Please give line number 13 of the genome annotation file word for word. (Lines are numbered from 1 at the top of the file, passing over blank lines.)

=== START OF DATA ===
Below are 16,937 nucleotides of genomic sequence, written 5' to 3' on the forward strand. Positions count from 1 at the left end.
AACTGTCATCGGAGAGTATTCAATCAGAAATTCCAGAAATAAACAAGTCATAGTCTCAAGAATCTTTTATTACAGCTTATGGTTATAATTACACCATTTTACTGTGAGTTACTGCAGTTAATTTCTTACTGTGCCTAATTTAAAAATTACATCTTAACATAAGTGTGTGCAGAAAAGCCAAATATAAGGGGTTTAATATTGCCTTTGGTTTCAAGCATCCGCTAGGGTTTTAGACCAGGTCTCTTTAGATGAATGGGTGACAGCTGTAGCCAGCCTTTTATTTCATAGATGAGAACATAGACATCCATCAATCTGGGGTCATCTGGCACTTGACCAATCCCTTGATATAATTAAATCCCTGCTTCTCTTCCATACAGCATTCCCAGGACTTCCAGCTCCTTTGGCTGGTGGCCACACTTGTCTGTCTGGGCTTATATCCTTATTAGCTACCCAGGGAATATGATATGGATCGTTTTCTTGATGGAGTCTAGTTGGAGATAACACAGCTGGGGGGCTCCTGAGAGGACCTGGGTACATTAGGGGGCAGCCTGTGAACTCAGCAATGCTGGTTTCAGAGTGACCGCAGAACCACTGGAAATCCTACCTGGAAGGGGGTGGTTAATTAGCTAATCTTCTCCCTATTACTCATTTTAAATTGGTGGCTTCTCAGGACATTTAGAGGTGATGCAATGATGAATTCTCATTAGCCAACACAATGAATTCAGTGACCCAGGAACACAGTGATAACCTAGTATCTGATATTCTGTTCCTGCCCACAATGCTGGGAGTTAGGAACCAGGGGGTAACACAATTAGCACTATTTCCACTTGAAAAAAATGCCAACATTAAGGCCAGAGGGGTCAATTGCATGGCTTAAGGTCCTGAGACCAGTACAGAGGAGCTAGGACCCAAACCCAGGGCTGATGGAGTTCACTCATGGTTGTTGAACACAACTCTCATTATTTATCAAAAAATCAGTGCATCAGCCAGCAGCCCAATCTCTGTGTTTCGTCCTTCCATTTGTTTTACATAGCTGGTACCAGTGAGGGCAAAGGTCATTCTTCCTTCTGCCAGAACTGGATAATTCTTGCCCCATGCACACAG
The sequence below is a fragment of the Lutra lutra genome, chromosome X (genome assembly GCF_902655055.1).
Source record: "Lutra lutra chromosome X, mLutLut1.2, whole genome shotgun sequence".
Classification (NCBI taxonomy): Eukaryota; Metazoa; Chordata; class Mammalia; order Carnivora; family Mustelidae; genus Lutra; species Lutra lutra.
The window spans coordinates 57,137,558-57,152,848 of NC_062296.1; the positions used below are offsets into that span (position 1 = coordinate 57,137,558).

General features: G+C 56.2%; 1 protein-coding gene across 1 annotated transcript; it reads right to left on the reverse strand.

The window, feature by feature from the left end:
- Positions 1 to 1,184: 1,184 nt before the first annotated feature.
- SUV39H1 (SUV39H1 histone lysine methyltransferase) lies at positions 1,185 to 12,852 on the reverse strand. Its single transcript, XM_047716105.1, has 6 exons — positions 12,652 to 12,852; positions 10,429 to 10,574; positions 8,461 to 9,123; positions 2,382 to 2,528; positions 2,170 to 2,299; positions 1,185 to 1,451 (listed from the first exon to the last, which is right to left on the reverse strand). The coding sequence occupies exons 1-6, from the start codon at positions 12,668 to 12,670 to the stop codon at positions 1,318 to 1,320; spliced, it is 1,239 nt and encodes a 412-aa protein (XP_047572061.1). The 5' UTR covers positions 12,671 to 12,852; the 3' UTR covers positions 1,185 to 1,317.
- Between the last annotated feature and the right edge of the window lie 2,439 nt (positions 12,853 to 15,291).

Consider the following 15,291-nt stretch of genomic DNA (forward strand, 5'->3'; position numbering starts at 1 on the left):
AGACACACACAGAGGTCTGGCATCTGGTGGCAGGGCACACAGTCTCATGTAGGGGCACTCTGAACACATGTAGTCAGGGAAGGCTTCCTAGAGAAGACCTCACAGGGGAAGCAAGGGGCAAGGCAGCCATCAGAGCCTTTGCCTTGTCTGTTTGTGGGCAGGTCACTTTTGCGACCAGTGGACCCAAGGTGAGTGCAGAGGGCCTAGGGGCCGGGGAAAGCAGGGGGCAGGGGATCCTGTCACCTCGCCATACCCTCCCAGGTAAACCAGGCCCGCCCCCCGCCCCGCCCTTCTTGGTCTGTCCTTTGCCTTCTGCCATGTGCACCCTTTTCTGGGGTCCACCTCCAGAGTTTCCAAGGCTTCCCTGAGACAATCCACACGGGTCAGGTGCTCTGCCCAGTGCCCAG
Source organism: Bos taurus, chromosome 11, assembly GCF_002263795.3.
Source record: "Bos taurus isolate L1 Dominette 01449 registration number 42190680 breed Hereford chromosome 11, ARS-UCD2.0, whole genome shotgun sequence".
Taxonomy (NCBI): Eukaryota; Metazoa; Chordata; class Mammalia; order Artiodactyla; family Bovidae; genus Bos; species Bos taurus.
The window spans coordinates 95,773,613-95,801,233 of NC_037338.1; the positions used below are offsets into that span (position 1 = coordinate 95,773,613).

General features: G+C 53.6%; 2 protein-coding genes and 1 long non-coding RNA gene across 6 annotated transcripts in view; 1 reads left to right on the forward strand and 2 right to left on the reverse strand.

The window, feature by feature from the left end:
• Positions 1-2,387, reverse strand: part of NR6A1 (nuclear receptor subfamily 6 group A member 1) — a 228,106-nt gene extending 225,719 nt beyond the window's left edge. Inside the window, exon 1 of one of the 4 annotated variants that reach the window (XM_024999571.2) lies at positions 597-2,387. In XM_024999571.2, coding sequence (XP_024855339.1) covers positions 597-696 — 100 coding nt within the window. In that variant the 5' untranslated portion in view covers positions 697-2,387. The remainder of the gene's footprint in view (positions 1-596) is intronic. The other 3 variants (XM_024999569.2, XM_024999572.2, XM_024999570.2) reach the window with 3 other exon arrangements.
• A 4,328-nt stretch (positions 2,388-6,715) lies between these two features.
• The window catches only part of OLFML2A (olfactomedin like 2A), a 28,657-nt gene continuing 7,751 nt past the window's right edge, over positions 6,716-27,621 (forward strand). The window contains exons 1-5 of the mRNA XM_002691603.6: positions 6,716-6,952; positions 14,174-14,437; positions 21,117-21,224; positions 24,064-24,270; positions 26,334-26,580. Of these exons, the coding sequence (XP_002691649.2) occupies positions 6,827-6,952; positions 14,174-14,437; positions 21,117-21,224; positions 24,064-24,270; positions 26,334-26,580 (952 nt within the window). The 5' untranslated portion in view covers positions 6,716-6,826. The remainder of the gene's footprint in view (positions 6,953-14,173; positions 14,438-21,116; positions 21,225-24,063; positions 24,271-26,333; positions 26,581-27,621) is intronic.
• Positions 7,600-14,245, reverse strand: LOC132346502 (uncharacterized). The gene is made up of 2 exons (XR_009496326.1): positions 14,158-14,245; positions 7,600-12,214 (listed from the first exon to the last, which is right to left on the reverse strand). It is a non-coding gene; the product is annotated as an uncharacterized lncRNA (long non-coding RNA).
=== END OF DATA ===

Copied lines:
AGACACACACAGAGGTCTGGCATCTGGTGGCAGGGCACACAGTCTCATGTAGGGGCACTCTGAACACATGTAGTCAGGGAAGGCTTCCTAGAGAAGACCTCACAGGGGAAGCAAGGGGCAAGGCAGCCATCAGAGCCTTTGCCTTGTCTGTTTGTGGGCAGGTCACTTTTGCGACCAGTGGACCCAAGGTGAGTGCAGAGGGCCTAGGGGCCGGGGAAAGCAGGGGGCAGGGGATCCTGTCACCTCGCCATACCCTCCCAGGTAAACCAGGCCCGCCCCCCGCCCCGCCCTTCTTGGTCTGTCCTTTGCCTTCTGCCATGTGCACCCTTTTCTGGGGTCCACCTCCAGAGTTTCCAAGGCTTCCCTGAGACAATCCACACGGGTCAGGTGCTCTGCCCAGTGCCCAG